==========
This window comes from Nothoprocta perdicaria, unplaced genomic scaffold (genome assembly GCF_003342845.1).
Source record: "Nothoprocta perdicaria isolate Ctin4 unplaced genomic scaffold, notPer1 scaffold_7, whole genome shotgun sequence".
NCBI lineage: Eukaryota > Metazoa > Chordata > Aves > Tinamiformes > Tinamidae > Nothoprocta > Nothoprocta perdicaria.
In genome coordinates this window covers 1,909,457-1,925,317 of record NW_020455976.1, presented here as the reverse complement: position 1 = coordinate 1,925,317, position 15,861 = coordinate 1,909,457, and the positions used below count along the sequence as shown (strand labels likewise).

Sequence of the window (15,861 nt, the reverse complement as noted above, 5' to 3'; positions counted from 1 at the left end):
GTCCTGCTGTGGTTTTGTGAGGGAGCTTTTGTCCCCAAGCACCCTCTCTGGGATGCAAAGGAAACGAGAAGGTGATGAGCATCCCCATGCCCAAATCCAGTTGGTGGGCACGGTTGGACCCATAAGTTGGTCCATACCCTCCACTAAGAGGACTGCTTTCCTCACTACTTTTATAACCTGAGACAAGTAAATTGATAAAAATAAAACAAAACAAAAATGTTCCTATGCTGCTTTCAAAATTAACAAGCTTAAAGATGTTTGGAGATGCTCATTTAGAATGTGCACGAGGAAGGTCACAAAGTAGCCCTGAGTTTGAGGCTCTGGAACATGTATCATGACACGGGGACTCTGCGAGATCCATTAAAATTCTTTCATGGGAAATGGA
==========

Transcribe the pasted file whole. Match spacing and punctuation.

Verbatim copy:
This window comes from Nothoprocta perdicaria, unplaced genomic scaffold (genome assembly GCF_003342845.1).
Source record: "Nothoprocta perdicaria isolate Ctin4 unplaced genomic scaffold, notPer1 scaffold_7, whole genome shotgun sequence".
NCBI lineage: Eukaryota > Metazoa > Chordata > Aves > Tinamiformes > Tinamidae > Nothoprocta > Nothoprocta perdicaria.
In genome coordinates this window covers 1,909,457-1,925,317 of record NW_020455976.1, presented here as the reverse complement: position 1 = coordinate 1,925,317, position 15,861 = coordinate 1,909,457, and the positions used below count along the sequence as shown (strand labels likewise).

Sequence of the window (15,861 nt, the reverse complement as noted above, 5' to 3'; positions counted from 1 at the left end):
GTCCTGCTGTGGTTTTGTGAGGGAGCTTTTGTCCCCAAGCACCCTCTCTGGGATGCAAAGGAAACGAGAAGGTGATGAGCATCCCCATGCCCAAATCCAGTTGGTGGGCACGGTTGGACCCATAAGTTGGTCCATACCCTCCACTAAGAGGACTGCTTTCCTCACTACTTTTATAACCTGAGACAAGTAAATTGATAAAAATAAAACAAAACAAAAATGTTCCTATGCTGCTTTCAAAATTAACAAGCTTAAAGATGTTTGGAGATGCTCATTTAGAATGTGCACGAGGAAGGTCACAAAGTAGCCCTGAGTTTGAGGCTCTGGAACATGTATCATGACACGGGGACTCTGCGAGATCCATTAAAATTCTTTCATGGGAAATGGA